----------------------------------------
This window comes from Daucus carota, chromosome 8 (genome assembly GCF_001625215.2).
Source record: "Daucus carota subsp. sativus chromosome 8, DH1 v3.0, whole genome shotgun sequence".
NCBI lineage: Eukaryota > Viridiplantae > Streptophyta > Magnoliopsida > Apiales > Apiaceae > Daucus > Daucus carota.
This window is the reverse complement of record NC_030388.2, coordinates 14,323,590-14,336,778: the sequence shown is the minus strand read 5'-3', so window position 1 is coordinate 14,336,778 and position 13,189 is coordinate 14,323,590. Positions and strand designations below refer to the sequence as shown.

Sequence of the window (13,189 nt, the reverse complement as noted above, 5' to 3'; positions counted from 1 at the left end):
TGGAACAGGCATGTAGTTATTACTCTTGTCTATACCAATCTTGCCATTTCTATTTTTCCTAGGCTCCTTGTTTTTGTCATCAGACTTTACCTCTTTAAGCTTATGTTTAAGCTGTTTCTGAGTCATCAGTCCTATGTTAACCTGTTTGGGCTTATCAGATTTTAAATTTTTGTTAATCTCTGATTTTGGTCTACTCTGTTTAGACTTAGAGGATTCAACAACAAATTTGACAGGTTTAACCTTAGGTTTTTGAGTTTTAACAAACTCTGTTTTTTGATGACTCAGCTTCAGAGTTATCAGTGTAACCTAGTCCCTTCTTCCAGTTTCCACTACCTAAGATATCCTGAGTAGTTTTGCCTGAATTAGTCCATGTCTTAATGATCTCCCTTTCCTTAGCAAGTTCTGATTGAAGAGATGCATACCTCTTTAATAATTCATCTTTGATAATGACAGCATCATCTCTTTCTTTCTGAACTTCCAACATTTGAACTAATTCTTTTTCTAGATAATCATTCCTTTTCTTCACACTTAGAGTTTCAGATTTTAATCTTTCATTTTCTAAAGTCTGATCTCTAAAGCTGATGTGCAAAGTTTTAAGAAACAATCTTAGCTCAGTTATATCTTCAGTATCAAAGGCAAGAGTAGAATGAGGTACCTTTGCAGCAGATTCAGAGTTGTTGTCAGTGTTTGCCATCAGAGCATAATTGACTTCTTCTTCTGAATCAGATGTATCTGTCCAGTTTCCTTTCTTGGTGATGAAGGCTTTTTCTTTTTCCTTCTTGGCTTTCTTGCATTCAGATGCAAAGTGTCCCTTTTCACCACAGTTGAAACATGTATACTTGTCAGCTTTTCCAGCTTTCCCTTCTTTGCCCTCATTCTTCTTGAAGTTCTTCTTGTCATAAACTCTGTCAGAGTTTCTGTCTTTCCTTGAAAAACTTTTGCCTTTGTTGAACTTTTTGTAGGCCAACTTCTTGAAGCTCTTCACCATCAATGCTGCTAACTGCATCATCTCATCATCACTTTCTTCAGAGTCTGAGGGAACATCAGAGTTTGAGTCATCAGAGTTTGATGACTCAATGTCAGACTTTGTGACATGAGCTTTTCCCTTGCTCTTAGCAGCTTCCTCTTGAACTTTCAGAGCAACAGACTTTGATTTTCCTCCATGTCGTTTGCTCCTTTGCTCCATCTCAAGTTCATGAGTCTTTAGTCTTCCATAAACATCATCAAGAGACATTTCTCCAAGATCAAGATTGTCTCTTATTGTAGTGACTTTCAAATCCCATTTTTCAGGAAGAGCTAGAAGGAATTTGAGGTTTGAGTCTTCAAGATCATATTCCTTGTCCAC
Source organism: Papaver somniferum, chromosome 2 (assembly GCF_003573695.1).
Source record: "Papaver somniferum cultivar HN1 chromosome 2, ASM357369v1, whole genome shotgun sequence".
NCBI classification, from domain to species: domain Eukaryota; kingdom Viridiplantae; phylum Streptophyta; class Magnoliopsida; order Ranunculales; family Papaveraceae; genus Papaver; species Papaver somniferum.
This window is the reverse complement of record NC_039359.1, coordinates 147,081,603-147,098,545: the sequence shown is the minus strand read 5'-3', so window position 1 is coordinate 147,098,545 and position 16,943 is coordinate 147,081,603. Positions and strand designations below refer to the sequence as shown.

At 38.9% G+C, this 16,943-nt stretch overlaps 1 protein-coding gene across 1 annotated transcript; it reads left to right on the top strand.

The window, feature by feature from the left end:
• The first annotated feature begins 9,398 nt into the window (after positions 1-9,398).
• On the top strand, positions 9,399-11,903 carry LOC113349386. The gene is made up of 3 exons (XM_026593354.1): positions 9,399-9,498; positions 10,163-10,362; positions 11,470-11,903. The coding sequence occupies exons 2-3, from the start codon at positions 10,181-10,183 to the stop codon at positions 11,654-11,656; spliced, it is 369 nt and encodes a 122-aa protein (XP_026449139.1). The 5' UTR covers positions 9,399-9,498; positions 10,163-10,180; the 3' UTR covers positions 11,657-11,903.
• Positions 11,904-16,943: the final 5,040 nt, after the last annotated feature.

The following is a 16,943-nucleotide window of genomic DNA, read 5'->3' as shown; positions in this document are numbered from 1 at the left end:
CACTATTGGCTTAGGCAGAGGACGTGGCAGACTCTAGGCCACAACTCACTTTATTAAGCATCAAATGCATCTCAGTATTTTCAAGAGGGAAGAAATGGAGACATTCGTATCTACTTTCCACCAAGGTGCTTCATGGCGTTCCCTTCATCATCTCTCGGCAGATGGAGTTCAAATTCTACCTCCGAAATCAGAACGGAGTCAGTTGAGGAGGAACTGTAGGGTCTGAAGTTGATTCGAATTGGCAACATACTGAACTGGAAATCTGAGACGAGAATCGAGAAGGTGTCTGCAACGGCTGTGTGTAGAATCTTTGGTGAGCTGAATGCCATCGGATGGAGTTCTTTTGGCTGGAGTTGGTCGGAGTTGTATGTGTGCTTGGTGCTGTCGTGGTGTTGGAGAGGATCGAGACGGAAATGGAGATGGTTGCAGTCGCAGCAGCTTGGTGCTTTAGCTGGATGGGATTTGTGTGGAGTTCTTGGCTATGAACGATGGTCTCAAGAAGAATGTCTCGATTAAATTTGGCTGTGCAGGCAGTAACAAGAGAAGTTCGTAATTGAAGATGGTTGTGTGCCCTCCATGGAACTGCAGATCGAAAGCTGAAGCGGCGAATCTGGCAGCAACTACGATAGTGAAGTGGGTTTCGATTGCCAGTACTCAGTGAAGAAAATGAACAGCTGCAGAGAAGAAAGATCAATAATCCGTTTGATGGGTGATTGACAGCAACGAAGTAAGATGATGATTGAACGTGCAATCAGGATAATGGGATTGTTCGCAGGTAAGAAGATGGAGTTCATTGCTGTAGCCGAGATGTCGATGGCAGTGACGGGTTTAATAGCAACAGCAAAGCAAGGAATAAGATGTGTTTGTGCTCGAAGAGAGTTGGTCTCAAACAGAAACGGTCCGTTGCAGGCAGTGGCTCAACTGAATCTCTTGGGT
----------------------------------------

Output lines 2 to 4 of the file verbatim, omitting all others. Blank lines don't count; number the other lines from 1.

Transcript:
Source record: "Daucus carota subsp. sativus chromosome 8, DH1 v3.0, whole genome shotgun sequence".
NCBI lineage: Eukaryota > Viridiplantae > Streptophyta > Magnoliopsida > Apiales > Apiaceae > Daucus > Daucus carota.
This window is the reverse complement of record NC_030388.2, coordinates 14,323,590-14,336,778: the sequence shown is the minus strand read 5'-3', so window position 1 is coordinate 14,336,778 and position 13,189 is coordinate 14,323,590. Positions and strand designations below refer to the sequence as shown.